Rex Tillerson

Back in September I approvingly quoted Rex Tillerson, Chairman and CEO of ExxonMobil.

High oil prices and perceptions of soaring industry profits have prompted many producing countries to give national oil companies more power to extract richer fiscal terms and greater control over resources, pushing out international players, Rex Tillerson, chief executive of US supermajor ExxonMobil, said.

Such policies will lead to tighter oil supplies as ExxonMobil and other majors stop deploying their technology, know-how and capital in some of those countries, he said.

“If there’s no room to share it then there is no role for us – it’s a simple as that,” he told business and political leaders at a meeting in Calgary, Reuters reported.

And I will do so again:

ExxonMobil boss Rex Tillerson, speaking in the wake of last week’s dire warnings from the International Energy Agency about unsustainable growth in energy use, sought to warn of the dangers of resource nationalism.

Talking about oil supply tightness, Tillerson told reporters during this week’s World Energy Congress in Rome that: “It’s not a resource problem. The world has plenty of oil.”

Instead, “it is an issue of whether or not the investment dollars, technology and the know-how to develop those resources in an efficient and reliable way…is going to be brought to bear on those resources”, he argued.

Tillerson talked about such nationalism as being counter-productive for the resource-rich countries where the people miss out on revenues and opportunities.

Amongst all the talk about peak oil, increased energy demand, dwindling hydrocarbon reserves, and dependence on unstable regimes which appear daily on the TV, radio, and in the international press, the opinions of Rex Tillerson do not enjoy any special prominence over those of journalists, minor politicians, environmental activists, and layman commentators.  Yet insofar as he is able to describe in a few brief sentences the exact problem faced by the world’s energy consumers, there are few who deserve to be listened to more keenly on the subject.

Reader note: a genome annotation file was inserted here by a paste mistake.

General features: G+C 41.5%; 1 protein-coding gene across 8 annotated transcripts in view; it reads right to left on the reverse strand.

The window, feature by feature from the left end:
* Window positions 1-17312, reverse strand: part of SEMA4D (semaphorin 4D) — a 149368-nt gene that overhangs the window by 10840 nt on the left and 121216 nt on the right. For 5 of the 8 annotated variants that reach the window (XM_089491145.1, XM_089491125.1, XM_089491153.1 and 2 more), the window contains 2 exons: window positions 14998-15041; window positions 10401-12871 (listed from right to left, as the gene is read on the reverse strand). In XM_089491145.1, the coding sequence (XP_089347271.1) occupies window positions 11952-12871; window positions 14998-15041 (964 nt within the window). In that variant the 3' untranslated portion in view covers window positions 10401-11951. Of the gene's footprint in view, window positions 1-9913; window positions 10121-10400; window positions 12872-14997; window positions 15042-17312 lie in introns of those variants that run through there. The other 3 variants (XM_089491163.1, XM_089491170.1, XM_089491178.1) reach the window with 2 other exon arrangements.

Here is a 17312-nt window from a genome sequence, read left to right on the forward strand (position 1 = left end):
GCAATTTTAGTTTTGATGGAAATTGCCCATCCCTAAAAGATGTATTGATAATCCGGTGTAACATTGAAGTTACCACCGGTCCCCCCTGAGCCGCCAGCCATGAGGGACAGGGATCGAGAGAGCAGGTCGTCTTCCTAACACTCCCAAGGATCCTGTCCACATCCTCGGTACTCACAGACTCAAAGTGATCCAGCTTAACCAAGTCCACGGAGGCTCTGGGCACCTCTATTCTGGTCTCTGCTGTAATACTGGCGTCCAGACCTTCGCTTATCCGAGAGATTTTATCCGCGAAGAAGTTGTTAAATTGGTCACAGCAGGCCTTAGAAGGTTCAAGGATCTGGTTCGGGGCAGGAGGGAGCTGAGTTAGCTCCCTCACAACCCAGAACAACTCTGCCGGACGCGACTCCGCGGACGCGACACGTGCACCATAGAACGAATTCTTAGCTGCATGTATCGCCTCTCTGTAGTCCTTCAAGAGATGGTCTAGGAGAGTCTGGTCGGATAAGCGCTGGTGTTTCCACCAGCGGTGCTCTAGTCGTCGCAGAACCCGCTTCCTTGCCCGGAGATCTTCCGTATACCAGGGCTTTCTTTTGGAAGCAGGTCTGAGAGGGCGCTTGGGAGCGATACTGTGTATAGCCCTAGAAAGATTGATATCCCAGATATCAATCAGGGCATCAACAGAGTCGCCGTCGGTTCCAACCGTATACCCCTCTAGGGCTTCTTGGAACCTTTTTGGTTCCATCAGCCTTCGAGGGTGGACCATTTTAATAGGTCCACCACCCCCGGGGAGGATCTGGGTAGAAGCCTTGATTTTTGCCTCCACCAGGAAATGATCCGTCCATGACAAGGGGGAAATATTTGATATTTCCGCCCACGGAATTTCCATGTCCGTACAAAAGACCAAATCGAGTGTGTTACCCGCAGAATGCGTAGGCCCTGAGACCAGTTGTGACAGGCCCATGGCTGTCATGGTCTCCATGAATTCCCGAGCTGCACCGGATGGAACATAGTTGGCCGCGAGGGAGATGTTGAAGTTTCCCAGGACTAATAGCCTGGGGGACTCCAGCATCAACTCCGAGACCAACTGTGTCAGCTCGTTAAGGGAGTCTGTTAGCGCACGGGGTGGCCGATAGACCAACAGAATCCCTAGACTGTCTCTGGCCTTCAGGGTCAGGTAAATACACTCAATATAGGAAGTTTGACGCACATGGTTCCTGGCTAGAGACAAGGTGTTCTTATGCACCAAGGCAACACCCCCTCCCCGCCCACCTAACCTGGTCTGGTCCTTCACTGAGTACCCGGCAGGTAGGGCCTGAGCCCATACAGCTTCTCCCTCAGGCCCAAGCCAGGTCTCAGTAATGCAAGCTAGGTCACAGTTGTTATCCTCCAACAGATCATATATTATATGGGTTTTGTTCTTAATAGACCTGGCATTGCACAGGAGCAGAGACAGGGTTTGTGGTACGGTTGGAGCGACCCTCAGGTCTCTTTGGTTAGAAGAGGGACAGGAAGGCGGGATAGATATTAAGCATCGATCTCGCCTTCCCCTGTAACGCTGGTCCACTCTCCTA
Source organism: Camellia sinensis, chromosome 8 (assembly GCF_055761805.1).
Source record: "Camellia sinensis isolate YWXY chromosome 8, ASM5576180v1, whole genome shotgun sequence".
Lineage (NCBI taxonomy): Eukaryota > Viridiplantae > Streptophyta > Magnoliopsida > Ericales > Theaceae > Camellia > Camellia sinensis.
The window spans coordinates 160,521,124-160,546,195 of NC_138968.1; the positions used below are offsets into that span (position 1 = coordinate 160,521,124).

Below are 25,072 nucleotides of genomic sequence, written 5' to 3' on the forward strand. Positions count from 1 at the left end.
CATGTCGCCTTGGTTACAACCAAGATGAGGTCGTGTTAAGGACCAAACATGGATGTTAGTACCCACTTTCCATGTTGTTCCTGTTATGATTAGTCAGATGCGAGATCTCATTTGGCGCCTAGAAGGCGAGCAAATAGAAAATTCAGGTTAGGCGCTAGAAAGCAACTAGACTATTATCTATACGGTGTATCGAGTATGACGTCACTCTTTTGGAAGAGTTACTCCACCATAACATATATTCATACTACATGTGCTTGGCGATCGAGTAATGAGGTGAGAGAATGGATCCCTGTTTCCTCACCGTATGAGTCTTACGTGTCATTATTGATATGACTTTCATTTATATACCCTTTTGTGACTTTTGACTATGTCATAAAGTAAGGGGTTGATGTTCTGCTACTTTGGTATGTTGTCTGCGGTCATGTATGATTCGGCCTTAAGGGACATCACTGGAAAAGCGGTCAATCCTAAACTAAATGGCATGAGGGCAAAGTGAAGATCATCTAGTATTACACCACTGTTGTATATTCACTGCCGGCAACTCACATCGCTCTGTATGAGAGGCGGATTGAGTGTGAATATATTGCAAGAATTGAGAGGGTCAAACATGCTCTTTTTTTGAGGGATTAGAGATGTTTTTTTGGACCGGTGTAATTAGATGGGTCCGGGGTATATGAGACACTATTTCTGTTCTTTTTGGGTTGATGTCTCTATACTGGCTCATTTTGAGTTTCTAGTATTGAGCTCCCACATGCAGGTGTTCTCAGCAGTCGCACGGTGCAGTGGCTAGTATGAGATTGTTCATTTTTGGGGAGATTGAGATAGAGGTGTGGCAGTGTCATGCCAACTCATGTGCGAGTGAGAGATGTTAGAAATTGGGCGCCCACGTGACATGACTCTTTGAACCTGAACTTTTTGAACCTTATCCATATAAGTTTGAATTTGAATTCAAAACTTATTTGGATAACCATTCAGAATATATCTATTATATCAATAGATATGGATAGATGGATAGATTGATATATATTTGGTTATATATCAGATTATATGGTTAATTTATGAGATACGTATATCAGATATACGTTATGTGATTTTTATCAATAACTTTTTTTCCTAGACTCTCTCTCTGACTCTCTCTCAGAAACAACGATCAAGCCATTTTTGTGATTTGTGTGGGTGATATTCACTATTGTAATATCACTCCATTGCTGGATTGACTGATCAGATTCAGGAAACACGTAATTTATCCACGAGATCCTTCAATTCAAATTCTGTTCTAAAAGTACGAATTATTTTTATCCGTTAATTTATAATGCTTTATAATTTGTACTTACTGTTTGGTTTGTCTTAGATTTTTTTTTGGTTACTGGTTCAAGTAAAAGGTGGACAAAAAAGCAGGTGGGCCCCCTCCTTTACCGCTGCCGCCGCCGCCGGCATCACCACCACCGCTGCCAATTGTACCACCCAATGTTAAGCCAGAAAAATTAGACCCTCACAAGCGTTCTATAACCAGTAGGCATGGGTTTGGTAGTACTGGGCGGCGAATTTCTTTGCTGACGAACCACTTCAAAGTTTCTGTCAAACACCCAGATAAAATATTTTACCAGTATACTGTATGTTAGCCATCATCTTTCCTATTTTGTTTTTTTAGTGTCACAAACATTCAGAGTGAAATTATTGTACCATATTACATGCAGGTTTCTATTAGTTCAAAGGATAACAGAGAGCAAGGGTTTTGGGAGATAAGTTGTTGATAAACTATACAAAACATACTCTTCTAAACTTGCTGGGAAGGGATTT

I have a feeling that Rex Tillerson’s speeches will be treated kindly by historians as they dig through the archaeology of the Oil Age.  By contrast, the most vociferous of contemporary commentators, which includes most politicians and the international media, will likely be noted for having held opinions and voiced expectations that were not flattered by events.


5 thoughts on “Rex Tillerson

  1. Pingback: Robert Amsterdam

  2. Tim,

    Although you are probably not an expert on the “peak oil” issue, you know more about it that most of us. What’s your best guesstimate? Is the world within the next twenty years facing an unprecedented energy crisis because of our dependence on oil? Or do you think there is enough time (and political will) to wean ourselves out of our reliance on oil? Or do you think that there is no need to worry, because there is enough oil for the next several decades–enough time for us to calmly develop new technologies that will satisfy the world’s future energy needs?

  3. Consequences of National Oil Company Dominance.
    The problem with national oil companies is that they are not explorationalists. It would be hard to imagine geologists in National Oil Companies looking beyond the their own national boundaries, not necessarily because of a lack of knowledge but because it would need to be politically sponsored State Oil Companies to date have not managed to do this to the same extent as the big international companies that are economically driven to explore for reserves. The limited success of some State companies (CNPC/Sudan) in Africa has been isolated to a few countries and then largely for their own domestic markets.
    The Success of International Companies is that they promote exploration geologists to work across borders and often out of their own comfort zones to capitalise on the risks required to find reserves for the future. Im not sure that domestic companies are capable of doing this and that is the frightening part as the international companies are going to be restricted to fewer areas of opportunity in the future.

  4. That’s an excellent point Grant, one I’ve not thought of before or seen covered elsewhere.

  5. I’ve got memories of studying this kind of thing at school 20 years ago – energy crisis blah blah; world shortage, etc etc etc.

    Newspapers, politicians and people in general just like doomsayers and to say the end of the world is nigh. It makes them feel self important, or maybe there its the type of collective gloom which makes people like me like The Smiths.

    Resource nationalism is rife in Russia, Venezuela – but how much do they use their oil and gas revenues to invest in developing their own global companies with enough expertise to explore and develop oil reserves profitably? jack shit I’d imagine.

    The reaction to peaking prices – it brings previously more marginal reserves into play. Look at cornish tin mining. And Alberta tar sands. Next we’ll see coalfields opening up again in the UK. A lot through international corporate investment – which also conveniently avoids the unstable regimes in the likes of Russia too.

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